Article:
We humans have the ability to create a story for every life event based on our perceptions. To know how comprehensive our stories are, we share them with others. Others can reflect to us, to see what we have not seen in our stories and how fragmented they are from the whole reality. This is where a life coach can help as a confidant and mirror to us by listening to our stories and helping us expand our perspective on our story. Working with a coach allows us to open our hearts in a safe environment. The coach listens and offers techniques and practices that help us see life with a broader view with multi-dimensional characters in our story acting influenced by the dynamic of the environment. The life coach helps us see ourselves in the big picture of life and how we play our roles in each story.

Telling our story changes the brain chemistry toward more connection and puts a structure on our story. The coach who is attentively and compassionately listening to us will offer the practices that can help us to gradually know ourselves better and change the habits that no longer serve us. A life coach is a partner, a team member, who helps us to set the ship sail and to continue our journey to a flourishing life. A life coach can stay with us until we have enough self-awareness and self-acceptance to enable us to ground ourselves during good and bad weather and lead our ship safely and with resiliency.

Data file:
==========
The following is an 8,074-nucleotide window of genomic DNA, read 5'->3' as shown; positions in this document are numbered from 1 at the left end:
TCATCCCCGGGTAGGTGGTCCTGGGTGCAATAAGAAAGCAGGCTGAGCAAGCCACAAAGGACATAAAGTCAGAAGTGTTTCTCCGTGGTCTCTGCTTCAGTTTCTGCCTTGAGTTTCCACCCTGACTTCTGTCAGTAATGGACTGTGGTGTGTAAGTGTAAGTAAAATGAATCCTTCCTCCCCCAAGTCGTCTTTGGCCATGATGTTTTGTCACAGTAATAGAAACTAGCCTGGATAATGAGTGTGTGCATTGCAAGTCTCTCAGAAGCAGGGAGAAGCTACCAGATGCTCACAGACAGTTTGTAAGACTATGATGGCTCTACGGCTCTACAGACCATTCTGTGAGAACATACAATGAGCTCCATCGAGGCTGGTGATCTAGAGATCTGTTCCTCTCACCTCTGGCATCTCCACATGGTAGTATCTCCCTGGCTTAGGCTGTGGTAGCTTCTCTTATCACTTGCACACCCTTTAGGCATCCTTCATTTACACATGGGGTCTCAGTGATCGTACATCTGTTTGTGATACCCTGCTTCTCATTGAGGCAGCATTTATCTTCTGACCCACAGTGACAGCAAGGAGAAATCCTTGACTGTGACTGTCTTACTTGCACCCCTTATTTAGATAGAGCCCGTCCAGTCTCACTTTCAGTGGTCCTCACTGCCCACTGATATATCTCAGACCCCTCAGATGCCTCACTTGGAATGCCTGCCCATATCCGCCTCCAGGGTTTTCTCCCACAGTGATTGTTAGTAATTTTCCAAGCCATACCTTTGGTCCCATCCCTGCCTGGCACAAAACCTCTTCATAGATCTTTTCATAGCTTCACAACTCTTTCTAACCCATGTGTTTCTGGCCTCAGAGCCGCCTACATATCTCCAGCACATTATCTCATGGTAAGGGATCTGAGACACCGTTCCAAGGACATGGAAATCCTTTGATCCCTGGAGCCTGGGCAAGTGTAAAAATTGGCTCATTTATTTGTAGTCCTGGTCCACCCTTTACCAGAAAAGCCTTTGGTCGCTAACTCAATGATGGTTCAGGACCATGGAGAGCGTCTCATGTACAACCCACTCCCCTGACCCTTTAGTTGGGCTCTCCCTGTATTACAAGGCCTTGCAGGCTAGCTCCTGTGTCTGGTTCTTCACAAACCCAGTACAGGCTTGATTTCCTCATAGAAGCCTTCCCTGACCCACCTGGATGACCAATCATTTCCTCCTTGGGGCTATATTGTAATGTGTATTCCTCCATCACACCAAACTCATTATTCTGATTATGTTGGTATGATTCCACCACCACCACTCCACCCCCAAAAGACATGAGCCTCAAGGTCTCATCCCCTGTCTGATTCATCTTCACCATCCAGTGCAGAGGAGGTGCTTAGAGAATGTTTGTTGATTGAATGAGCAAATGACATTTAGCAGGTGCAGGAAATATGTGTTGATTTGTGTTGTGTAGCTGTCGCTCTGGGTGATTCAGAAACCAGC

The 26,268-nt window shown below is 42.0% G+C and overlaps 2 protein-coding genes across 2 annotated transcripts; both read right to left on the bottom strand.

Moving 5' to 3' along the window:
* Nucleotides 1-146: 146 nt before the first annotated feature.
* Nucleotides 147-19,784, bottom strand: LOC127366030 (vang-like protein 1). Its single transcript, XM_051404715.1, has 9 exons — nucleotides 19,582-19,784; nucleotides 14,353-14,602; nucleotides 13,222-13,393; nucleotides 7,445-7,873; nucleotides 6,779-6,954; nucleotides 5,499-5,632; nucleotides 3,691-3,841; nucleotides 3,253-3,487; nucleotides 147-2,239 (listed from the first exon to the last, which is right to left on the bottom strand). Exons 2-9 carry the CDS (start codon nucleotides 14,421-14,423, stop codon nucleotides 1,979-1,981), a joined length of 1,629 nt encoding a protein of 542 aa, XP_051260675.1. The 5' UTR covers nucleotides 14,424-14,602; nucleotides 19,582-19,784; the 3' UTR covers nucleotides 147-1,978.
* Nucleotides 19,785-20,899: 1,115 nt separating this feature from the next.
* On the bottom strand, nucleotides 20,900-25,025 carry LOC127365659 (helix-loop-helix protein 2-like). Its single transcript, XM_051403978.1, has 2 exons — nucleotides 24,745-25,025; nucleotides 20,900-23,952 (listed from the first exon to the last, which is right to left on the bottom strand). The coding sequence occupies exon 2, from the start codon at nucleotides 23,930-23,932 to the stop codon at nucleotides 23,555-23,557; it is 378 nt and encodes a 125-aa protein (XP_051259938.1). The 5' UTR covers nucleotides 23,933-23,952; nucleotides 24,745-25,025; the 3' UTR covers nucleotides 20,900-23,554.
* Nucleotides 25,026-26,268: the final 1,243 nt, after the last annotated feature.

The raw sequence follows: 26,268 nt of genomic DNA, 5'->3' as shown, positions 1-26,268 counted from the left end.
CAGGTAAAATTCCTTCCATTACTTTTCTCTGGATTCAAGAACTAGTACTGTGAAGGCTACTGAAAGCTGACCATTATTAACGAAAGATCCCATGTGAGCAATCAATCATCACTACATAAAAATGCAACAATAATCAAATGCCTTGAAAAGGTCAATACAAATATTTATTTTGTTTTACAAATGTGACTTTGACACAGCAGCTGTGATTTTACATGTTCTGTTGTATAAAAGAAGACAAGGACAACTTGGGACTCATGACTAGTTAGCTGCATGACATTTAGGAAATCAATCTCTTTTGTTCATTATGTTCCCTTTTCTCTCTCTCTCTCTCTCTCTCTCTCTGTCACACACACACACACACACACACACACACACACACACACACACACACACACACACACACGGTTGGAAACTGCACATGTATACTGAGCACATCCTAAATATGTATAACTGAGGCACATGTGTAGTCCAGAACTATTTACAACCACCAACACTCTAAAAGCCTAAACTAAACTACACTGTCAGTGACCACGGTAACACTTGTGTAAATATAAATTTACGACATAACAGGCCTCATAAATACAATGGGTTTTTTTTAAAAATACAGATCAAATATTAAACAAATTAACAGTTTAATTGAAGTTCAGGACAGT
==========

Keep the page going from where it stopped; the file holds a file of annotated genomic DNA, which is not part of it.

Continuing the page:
In a coaching session, we look at each story from different points of view and will answer questions such as: who am I at this moment of my life? Who are others to me? How am I living now? What are the triggers that unsettle me emotionally and change my mood? What tools am I applying to live my life? Who do we want to become and how do we want to live our life from now on? Then we try to find answers to those questions to build a new “me”.

A coach helps us evaluate the skills we have developed through our cognitive, emotional, and somatic intelligences and helps us create opportunities to deepen our abilities for a healthier lifestyle. The coach supports us recognize our kneejerk reactions to our hot buttons and learn more about connecting to our analytical states which will empowers us to understand how to calm our nerve system. We learn how to recognize different mixes of emotions by their sensations in our body and how to regulate them, advancing our analytical skills.

I don’t think it is an exaggeration if I say that many of us think self-criticizing thoughts motivate us to make progress in our lives. That is a myth and in contrast, new scientific research studies along with traditional wisdom show self-compassion practices are an efficient vehicle of self-growth. Self-criticism comes from our old habits and beliefs.

In order to develop new skills to make the transformation, the life coach investigates our habits and beliefs, and will help us update the ones that no longer serve us. I believe that self-awareness, self-acceptance, and self-compassion are the foundations of this work. Until we know what is blocking our energy, and we learn how to accept ourselves with kindness, it will be difficult to accept others truly and authentically and collaborate in life events. A life coach’s primary job is to hold space for us, helping us to accept ourselves for who we are with kindness and to begin the changes that optimize our skills to connect more deeply to life.

Let’s celebrate life!

Editing credit: Mike Curtis

Photo from Pixabay.com